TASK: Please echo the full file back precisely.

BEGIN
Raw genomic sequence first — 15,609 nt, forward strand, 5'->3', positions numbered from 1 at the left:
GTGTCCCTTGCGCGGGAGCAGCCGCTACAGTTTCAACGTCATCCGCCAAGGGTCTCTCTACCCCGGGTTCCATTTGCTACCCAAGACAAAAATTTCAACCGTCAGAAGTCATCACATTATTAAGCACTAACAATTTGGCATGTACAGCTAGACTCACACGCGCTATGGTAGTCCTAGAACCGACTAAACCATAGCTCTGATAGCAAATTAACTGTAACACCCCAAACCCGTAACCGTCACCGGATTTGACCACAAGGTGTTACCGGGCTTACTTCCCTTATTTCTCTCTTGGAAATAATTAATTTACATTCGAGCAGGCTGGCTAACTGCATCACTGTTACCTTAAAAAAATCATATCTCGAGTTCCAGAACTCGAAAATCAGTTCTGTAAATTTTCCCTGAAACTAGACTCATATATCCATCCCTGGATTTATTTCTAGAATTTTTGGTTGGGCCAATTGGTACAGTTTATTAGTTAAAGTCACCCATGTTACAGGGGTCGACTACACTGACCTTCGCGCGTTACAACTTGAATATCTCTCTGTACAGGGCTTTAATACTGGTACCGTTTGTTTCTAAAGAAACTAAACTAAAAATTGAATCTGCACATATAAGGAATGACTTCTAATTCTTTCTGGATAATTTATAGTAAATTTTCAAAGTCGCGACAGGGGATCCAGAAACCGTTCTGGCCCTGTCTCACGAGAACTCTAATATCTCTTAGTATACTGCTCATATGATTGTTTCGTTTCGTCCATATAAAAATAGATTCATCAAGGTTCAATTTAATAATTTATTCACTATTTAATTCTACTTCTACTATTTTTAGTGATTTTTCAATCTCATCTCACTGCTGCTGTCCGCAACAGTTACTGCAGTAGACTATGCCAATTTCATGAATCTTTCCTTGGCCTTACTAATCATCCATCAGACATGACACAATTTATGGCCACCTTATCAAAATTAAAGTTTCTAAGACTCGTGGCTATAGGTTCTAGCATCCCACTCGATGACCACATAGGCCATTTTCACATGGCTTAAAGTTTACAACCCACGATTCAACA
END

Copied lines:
Raw genomic sequence first — 15,609 nt, forward strand, 5'->3', positions numbered from 1 at the left:
GTGTCCCTTGCGCGGGAGCAGCCGCTACAGTTTCAACGTCATCCGCCAAGGGTCTCTCTACCCCGGGTTCCATTTGCTACCCAAGACAAAAATTTCAACCGTCAGAAGTCATCACATTATTAAGCACTAACAATTTGGCATGTACAGCTAGACTCACACGCGCTATGGTAGTCCTAGAACCGACTAAACCATAGCTCTGATAGCAAATTAACTGTAACACCCCAAACCCGTAACCGTCACCGGATTTGACCACAAGGTGTTACCGGGCTTACTTCCCTTATTTCTCTCTTGGAAATAATTAATTTACATTCGAGCAGGCTGGCTAACTGCATCACTGTTACCTTAAAAAAATCATATCTCGAGTTCCAGAACTCGAAAATCAGTTCTGTAAATTTTCCCTGAAACTAGACTCATATATCCATCCCTGGATTTATTTCTAGAATTTTTGGTTGGGCCAATTGGTACAGTTTATTAGTTAAAGTCACCCATGTTACAGGGGTCGACTACACTGACCTTCGCGCGTTACAACTTGAATATCTCTCTGTACAGGGCTTTAATACTGGTACCGTTTGTTTCTAAAGAAACTAAACTAAAAATTGAATCTGCACATATAAGGAATGACTTCTAATTCTTTCTGGATAATTTATAGTAAATTTTCAAAGTCGCGACAGGGGATCCAGAAACCGTTCTGGCCCTGTCTCACGAGAACTCTAATATCTCTTAGTATACTGCTCATATGATTGTTTCGTTTCGTCCATATAAAAATAGATTCATCAAGGTTCAATTTAATAATTTATTCACTATTTAATTCTACTTCTACTATTTTTAGTGATTTTTCAATCTCATCTCACTGCTGCTGTCCGCAACAGTTACTGCAGTAGACTATGCCAATTTCATGAATCTTTCCTTGGCCTTACTAATCATCCATCAGACATGACACAATTTATGGCCACCTTATCAAAATTAAAGTTTCTAAGACTCGTGGCTATAGGTTCTAGCATCCCACTCGATGACCACATAGGCCATTTTCACATGGCTTAAAGTTTACAACCCACGATTCAACA